Learning through doing

first_imgIn an effort to get his students to make slow, careful observations of organisms in the field and the lab, Gonzalo Giribet has a secret weapon — the pencil.As part of Giribet’s “Biology of Invertebrates” class, students spend hours in the lab studying dozens of animals, and making closely observed, highly detailed sketches of each. The idea, said Giribet, the Alexander Agassiz Professor of Zoology, is to encourage students to rely on illustration as an observational technique that is as powerful as, and sometimes more reliable than, photography.“In zoology, scientific illustration is very important,” he said. “It allows you to highlight every aspect of an organism, some of which may be more difficult to discern from a photograph. If you’ve spent hours drawing a butterfly, when you’re done, you’ll know for sure that it has two pairs of wings, you’ll know how the posterior and anterior wings are arranged, you’ll know what the antennae look like. That’s the idea behind this class.”Though Giribet has taught the class for a number of years, the emphasis on observation through illustration was introduced last year by doctoral student Christopher Laumer.“Gonzalo gave me more or less creative control over the lab section of the course, so for three hours every week we’d look at a diversity of adult body plans,” Laumer said. “My idea was to model the class after the invertebrate zoology class I took just before I came to Harvard, at Friday Harbor Laboratories on the Washington coast.”Laumer stressed that the class was more about encouraging students’ observational skills than nurturing their artistic abilities.“One thing about invertebrates is you have to become comfortable making open-ended observations of their morphology, and illustration is a good route to that because to make an illustration, even for someone who isn’t artistic, you have to look very closely at the animal,” he said. “It’s a different mental exercise than taking a photograph.”While talent isn’t a prerequisite to make the illustrations, “many of the students were naturals at it,” Laumer said.“I was extremely impressed with the quality of their observations,” he said. “It was deeply satisfying to see them progress over the course of the term.”The skills developed during lab hours were put to good use during a trip to Panama. Students spent hours snorkeling on shallow reefs to collect specimens for class, which was held at a local lab, and observed dozens of animals in their natural habitat.“That field work is one of the most important components of the course,” Giribet said. “The students not only get the theory in the classroom, but we then go to the lab and they have the opportunity to see the animals and dissect them, and to see them in situ on the reef.“For many students, it’s a whole new experience,” he added. “Some of them may have never been in the ocean, or never been to a tropical location. It complements a lot of the things we do in the classroom with the chance to experience invertebrate zoology done in the field. Every year, I hear from students who tell me this is the best class they’ve ever taken.”last_img read more

Political storms swirl around California’s Newsom amid virus

first_imgSACRAMENTO, Calif. (AP) — Democratic Gov. Gavin Newsom has gone from a governor in command to one lurching from one political crisis to the next as the coronavirus pandemic enters its second year. He’s recently faced questions over his decisions to abruptly lift stay-at-home orders and overhaul the state’s vaccine program, and his attempt to get kids back in school is stalled. Amid a Republican-led recall effort, some Democrats are starting to whisper about the need for a backup plan should voters decide to remove him. Newsom’s slide points to the pain facing leaders as virus fatigue takes hold, vaccines remain elusive and voters stop laying blame on the Trump administration.last_img read more

Vermont improves in traffic safety laws review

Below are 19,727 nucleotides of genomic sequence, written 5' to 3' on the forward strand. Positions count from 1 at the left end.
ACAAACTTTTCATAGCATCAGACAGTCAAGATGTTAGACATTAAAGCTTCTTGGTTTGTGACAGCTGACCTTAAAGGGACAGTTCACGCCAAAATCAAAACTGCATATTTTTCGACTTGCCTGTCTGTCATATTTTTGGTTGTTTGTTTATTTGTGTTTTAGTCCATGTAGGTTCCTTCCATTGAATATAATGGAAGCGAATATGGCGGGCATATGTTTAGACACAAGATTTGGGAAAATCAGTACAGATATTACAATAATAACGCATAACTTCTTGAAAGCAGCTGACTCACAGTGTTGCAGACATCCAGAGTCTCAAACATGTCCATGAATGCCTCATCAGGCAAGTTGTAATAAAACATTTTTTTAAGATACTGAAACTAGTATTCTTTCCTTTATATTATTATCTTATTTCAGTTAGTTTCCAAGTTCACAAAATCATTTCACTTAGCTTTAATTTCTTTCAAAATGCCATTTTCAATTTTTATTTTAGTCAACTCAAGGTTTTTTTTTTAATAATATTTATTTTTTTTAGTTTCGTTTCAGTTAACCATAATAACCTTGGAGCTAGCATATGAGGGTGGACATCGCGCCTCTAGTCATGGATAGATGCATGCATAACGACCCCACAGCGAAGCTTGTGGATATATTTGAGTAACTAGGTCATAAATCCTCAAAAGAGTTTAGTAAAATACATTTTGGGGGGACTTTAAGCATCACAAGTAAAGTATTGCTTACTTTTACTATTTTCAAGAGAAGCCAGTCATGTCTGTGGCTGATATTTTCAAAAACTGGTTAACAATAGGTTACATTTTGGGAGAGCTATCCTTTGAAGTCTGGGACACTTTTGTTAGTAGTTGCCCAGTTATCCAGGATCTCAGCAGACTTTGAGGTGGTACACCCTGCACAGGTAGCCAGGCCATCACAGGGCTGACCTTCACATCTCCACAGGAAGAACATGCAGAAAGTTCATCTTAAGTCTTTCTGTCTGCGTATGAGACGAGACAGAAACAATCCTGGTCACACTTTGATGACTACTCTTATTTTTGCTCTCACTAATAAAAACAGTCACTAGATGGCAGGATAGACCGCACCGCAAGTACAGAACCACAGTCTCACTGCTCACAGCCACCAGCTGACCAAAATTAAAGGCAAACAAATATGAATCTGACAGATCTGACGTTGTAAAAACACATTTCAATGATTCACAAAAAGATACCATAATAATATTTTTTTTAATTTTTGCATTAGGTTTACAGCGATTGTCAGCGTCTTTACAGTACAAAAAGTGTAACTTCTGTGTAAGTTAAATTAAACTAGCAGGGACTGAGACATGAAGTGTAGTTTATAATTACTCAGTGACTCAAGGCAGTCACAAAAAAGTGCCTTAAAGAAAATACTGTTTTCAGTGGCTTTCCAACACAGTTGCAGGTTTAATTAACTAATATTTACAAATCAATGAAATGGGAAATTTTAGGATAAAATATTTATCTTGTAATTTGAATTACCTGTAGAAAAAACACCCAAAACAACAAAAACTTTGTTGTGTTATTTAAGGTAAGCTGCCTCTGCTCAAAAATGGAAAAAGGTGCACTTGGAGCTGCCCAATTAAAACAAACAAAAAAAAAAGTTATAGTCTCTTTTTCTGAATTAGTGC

first_imgHighway safety advocates today released the 2011 Roadmap Report, the eighth annual report card grading all 50 states and the District of Columbia on their performance when it comes to adopting 15 basic traffic safety laws. This year the report’s publishers, Advocates for Highway and Auto Safety (Advocates), focused on the state budgetary impact of highway safety gaps. Vermont moved up to a grade of “yellow,” mostly for its addition of a text-messaging prohibition.”As states debate about keeping their treasuries solvent, lawmakers and governors in many states are blind to obvious legislative actions that will help with the budget crisis,” said Judith Lee Stone, president of Advocates. “The 2011 Roadmap To State Highway Safety Laws shows that adoption of effective state traffic safety laws saves lives and saves taxpayer dollars.”Among the 15 model laws Advocates evaluated in its 2011 Roadmap To State Highway Safety Laws are seat belt, booster seat and motorcycle helmet measures, in addition to restrictions and requirements for teen drivers, all-driver texting bans and tougher impaired driving laws.The federal government estimates that motor vehicle crashes cost society $230 billion every year. In 2009, nearly 34,000 people died in crashes throughout the nation and millions more were injured. This is equivalent to a “crash tax” of more than $800 for every person.”There are both obvious and hidden costs in the millions of deaths and injuries that occur on the nation’s roads every year. Motor vehicle costs are diverting and depleting our nation’s resources at an alarming rate,” said Ted Miller, Principal Research Scientist, Pacific Institute of Research and Evaluation. “The Medicaid bill for crashes alone is $8 billion per year. In addition, catastrophic injury patients pour onto the Medicaid rolls to pay their hospital bills. And once they convert to Medicaid, not only do we pay that hospital bill, we pay for all their health care.””Legislators can do more to save lives and prevent serious injuries by passing traffic safety laws than I can ever hope to save in a lifetime of treating patients in the emergency room. For example, Virginia should pass a primary enforcement seat belt law this year to save money from unnecessary Medicaid and other medical expenditures which are accelerating annually. It’s a matter of dollars and sense,” said Dr. Mark R. Sochor, an emergency physician and Associate Professor and Research Director, University of Virginia Department of Emergency Medicine.In this year’s report states were given one of three ratings based on how many of the 15 optimal laws they have: Green (Good); Yellow (Caution – state needs improvement); and Red (Danger – state falls dangerously behind). Placement in one of the three ratings was based solely on whether or not a state had adopted a law as defined in the report, and not on any evaluation of a state’s highway safety education or enforcement programs.In 2010, five states improved their rating from Yellow to Green, Delaware, Georgia, Kansas, Louisiana and Michigan. Two states upgraded from Red to Yellow, Vermont and Wyoming. In all, the District of Columbia and 15 states were rated in the highest rated category of green including New Jersey, Illinois, Oregon, Maryland, New York, Georgia, Delaware, Michigan, North Carolina, Tennessee, Washington, Kansas, Minnesota, California and Louisiana. The states with the worst rating of red are South Dakota, Arizona, North Dakota, Virginia, Nebraska, Ohio, and Pennsylvania. Explanations for assigning the best and worst ratings can be found at www.saferoads.org(link is external).”Having just participated in the most challenging budget session I’ve experienced in Illinois where we made extremely difficult decisions to get our finances back on track, I can tell you that it is a painful process. There aren’t many stones left unturned in the quest to save our state money,” said Illinois State Senate President John Cullerton (D-6th District, Chicago). “If we hadn’t already passed the great majority of laws rated in Advocates’ Roadmap Report, I would have recommended that we do so right away. States pay a steep price for not having these safety laws and it can add up to many millions of dollars in Medicaid and other health care costs.”In 2010, 13 states enacted one or more of Advocates’ recommended highway safety laws for a total of 22 new laws. No state enacted an all-rider motorcycle helmet law although there were 9 unsuccessful attempts to repeal existing laws. The new laws enacted in all state legislatures are:Primary Enforcement of Seat Belts: Georgia (eliminated pick-up truck exemption) and KansasBooster Seats (children ages 4 through 7): Colorado (upgraded to primary enforcement)Graduated Driver Licensing (GDL) for teen drivers: Alabama (passenger and cell phone restrictions), Georgia (cell phone restriction), Kentucky (cell phone restriction), Massachusetts (cell phone restriction), Michigan (nighttime and passenger restriction), Oklahoma (cell phone restriction), Vermont (cell phone restriction), and Washington (cell phone restriction)Impaired Driving: Wisconsin (mandatory BAC testing for drivers who survived)All-Driver Text Messaging Restriction: Delaware, Georgia, Kansas, Kentucky, Louisiana, Massachusetts, Michigan, Vermont, Washington, Wisconsin and WyomingThe 2010 report found that an additional 362 new laws need to be adopted in all states and D.C. to fully meet Advocates’ 15 legislative recommendations:19 states still need an optimal primary enforcement seat belt law;30 states still need an optimal all-rider motorcycle helmet law;23 states still need an optimal booster seat law;No state meets all the criteria of Advocates’ recommended GDL program;45 states and DC are missing one or more critical impaired driving laws; and,24 states still need an all-driver text messaging restriction.Addressing today’s National Press Club news conference was Marlene Case, who became a highway safety activist after her 17-year old son Andrew, was killed in a crash involving a teen driver in 2009. “We know that at ages 16 and 17, teens just don’t understand the consequences of reckless behavior,” said Case. “We want parents to hear our story and to join with us to urge lawmakers in Pennsylvania and other states to pass strong laws that limit the number of teen passengers with new drivers, strengthen seatbelt rules, and outlaw use of cell phones. We strongly support federal adoption of the Safe Teen and Novice Driver Uniform Protection Act (STANDUP) so every teen in every state is protected. It’s too late for Andrew, but it’s not too late for others. These laws don’t cost states any money and only require political leadership.”Bill Martin, Senior Vice President of Farmers Insurance and Insurance Co-Chair of Advocates’ Board of Directors said, “For insurers, the idea that preventing injury and saving lives actually also saves money is not new. But nothing the insurer does can fully bring their customer back from the emotional tragedy suffered by families and friends when car crashes take lives and inflict debilitating injuries.”Also participating in the news announcement was Dr. Grant Baldwin, Director of Unintentional Injury Prevention at the U.S. Centers for Disease Control and Prevention (CDC) who described a new system that will be available in February to map death rates and estimate costs associated with injury-related deaths at state and county levels.Electronic Press Kit and WebcastAn electronic press kit including the complete 2011 Roadmap to State Highway Safety Laws, speaker statements and a replay of today’s news conference webcast can be found at www.saferoads.org(link is external).Advocates for Highway and Auto Safety is a coalition of insurance, consumer, health, safety and law enforcement organizations that work together to advance state and federal highway and vehicle safety laws, programs and policies.SOURCE Advocates for Highway and Auto Safety WASHINGTON, Jan. 24, 2011 /PRNewswire-USNewswire/ —last_img read more